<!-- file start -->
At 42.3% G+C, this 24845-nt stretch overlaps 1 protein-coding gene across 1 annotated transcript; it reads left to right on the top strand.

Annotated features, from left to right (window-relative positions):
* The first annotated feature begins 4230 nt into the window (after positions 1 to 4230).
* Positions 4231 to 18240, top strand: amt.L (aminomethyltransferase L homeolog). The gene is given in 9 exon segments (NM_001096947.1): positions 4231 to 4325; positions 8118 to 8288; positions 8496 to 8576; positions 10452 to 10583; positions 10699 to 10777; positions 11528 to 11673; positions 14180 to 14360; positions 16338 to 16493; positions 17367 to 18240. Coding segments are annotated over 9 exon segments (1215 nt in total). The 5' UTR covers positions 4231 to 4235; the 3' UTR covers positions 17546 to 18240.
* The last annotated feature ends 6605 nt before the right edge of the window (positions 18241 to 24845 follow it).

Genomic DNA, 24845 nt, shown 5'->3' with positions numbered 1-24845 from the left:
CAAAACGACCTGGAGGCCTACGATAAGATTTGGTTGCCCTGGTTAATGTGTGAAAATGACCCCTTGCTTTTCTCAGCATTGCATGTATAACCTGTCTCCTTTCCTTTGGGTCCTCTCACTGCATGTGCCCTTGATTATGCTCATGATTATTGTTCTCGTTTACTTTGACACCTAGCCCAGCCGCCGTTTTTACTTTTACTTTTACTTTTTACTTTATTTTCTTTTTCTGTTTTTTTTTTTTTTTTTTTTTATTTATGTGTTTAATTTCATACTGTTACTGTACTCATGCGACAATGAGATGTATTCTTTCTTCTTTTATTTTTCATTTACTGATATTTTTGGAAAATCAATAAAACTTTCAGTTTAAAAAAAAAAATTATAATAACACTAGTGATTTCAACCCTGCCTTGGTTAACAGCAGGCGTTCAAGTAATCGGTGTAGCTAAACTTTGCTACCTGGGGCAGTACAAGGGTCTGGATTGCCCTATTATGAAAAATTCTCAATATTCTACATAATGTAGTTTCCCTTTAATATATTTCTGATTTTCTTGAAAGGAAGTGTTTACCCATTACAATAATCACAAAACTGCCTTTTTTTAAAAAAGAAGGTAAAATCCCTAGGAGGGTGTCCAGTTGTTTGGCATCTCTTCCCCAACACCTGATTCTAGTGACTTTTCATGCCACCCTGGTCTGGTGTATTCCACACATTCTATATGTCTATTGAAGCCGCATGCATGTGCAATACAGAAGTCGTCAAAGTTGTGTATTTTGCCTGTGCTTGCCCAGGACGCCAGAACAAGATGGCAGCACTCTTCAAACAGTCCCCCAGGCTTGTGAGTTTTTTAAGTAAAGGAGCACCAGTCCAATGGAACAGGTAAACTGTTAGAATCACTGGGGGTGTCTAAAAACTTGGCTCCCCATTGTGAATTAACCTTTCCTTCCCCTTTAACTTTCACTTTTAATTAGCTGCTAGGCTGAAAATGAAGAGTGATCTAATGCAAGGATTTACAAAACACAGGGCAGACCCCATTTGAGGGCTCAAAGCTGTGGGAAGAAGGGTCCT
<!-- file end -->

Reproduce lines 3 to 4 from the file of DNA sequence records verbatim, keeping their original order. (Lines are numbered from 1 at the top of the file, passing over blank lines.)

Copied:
* The first annotated feature begins 4230 nt into the window (after positions 1 to 4230).
* Positions 4231 to 18240, top strand: amt.L (aminomethyltransferase L homeolog). The gene is given in 9 exon segments (NM_001096947.1): positions 4231 to 4325; positions 8118 to 8288; positions 8496 to 8576; positions 10452 to 10583; positions 10699 to 10777; positions 11528 to 11673; positions 14180 to 14360; positions 16338 to 16493; positions 17367 to 18240. Coding segments are annotated over 9 exon segments (1215 nt in total). The 5' UTR covers positions 4231 to 4235; the 3' UTR covers positions 17546 to 18240.